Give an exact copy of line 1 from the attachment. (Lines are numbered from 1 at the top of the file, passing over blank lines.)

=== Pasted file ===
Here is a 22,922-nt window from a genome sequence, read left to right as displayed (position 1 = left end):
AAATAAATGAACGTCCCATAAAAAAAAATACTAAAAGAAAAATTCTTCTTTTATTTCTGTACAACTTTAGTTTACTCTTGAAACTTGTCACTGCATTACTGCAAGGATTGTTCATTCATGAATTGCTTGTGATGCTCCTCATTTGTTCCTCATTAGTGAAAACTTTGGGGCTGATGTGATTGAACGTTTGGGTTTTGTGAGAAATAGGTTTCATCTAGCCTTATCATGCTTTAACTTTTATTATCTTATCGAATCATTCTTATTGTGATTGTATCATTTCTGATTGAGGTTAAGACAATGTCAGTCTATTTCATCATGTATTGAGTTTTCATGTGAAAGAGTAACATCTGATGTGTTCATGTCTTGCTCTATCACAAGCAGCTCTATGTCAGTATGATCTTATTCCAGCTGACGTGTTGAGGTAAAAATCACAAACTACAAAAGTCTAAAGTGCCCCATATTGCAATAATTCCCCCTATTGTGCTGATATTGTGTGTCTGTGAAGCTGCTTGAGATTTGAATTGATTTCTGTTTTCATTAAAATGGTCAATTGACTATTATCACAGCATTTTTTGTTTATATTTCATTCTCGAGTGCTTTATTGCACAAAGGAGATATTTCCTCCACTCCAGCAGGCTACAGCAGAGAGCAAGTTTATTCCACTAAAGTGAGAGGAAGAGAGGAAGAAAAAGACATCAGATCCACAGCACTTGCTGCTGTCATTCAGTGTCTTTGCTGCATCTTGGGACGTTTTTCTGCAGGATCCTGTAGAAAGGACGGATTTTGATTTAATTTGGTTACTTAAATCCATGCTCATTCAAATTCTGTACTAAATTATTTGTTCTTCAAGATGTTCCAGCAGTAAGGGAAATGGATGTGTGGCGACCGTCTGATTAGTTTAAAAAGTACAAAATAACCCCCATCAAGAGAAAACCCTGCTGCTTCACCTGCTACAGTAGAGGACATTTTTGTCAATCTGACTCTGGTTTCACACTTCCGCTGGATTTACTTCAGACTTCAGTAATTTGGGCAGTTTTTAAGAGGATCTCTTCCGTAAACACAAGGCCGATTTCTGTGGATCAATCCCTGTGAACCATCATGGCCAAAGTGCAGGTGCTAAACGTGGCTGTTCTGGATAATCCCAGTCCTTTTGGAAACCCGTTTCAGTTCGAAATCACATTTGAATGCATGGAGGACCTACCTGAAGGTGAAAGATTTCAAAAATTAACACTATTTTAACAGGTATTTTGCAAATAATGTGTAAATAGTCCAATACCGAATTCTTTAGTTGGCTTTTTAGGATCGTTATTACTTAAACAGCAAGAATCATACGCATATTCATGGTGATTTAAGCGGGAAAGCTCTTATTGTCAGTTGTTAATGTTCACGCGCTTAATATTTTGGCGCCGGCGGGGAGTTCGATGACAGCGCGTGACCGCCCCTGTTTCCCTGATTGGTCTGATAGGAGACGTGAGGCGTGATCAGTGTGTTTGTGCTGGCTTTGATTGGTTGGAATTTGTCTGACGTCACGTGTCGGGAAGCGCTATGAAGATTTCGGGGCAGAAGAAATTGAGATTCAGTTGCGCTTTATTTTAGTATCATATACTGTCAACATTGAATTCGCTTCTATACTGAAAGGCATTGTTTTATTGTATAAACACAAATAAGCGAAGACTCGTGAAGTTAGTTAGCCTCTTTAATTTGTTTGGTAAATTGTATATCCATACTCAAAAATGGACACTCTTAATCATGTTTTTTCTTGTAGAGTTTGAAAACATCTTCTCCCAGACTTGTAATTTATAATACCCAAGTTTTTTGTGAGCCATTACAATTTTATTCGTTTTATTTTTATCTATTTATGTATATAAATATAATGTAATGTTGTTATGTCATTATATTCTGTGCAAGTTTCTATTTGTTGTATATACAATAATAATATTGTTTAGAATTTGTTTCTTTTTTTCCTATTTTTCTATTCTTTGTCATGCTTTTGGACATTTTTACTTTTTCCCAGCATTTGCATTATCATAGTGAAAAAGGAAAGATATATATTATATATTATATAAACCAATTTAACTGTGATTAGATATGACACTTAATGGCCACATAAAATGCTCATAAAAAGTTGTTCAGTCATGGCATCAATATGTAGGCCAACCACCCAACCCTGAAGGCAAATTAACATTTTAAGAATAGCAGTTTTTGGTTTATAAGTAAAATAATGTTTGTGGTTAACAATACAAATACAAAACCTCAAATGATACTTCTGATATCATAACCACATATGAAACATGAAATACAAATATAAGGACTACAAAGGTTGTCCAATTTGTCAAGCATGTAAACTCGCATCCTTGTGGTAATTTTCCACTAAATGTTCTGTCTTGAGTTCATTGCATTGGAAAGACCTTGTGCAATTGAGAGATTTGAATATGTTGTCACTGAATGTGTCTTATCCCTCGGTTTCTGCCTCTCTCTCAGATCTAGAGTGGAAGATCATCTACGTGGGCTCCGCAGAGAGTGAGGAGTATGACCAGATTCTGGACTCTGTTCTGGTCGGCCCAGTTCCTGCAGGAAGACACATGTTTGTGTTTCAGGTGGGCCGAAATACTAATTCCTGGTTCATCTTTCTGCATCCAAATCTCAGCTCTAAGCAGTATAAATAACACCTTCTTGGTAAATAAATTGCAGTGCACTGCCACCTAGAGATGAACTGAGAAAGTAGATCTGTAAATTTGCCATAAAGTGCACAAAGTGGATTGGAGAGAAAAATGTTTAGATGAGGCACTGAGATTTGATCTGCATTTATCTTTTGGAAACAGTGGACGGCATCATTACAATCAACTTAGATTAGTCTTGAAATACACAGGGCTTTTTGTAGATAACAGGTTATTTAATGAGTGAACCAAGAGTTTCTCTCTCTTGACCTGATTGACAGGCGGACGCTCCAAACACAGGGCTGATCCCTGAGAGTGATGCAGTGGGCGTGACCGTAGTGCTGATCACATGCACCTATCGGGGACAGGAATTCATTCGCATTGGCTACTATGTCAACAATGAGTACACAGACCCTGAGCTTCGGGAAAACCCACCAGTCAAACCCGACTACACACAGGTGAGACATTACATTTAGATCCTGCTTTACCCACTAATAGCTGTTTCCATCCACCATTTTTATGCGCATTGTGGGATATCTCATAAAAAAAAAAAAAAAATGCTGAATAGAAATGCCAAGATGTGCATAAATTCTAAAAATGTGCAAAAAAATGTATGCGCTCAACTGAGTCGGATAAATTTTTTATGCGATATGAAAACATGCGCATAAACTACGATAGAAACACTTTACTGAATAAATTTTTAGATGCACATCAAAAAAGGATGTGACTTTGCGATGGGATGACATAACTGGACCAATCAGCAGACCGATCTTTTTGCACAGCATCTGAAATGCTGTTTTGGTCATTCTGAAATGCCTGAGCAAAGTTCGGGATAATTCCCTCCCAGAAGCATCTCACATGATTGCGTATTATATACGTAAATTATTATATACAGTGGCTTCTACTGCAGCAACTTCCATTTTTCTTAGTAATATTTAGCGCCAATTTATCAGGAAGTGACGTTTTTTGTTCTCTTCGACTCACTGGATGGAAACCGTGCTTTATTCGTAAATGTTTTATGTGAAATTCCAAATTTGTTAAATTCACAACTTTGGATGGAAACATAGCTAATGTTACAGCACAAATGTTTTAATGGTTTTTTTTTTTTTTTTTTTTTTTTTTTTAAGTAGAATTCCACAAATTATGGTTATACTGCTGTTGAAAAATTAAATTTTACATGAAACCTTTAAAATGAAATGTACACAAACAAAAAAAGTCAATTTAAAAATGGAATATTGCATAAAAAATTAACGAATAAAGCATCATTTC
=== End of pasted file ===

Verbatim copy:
Here is a 22,922-nt window from a genome sequence, read left to right as displayed (position 1 = left end):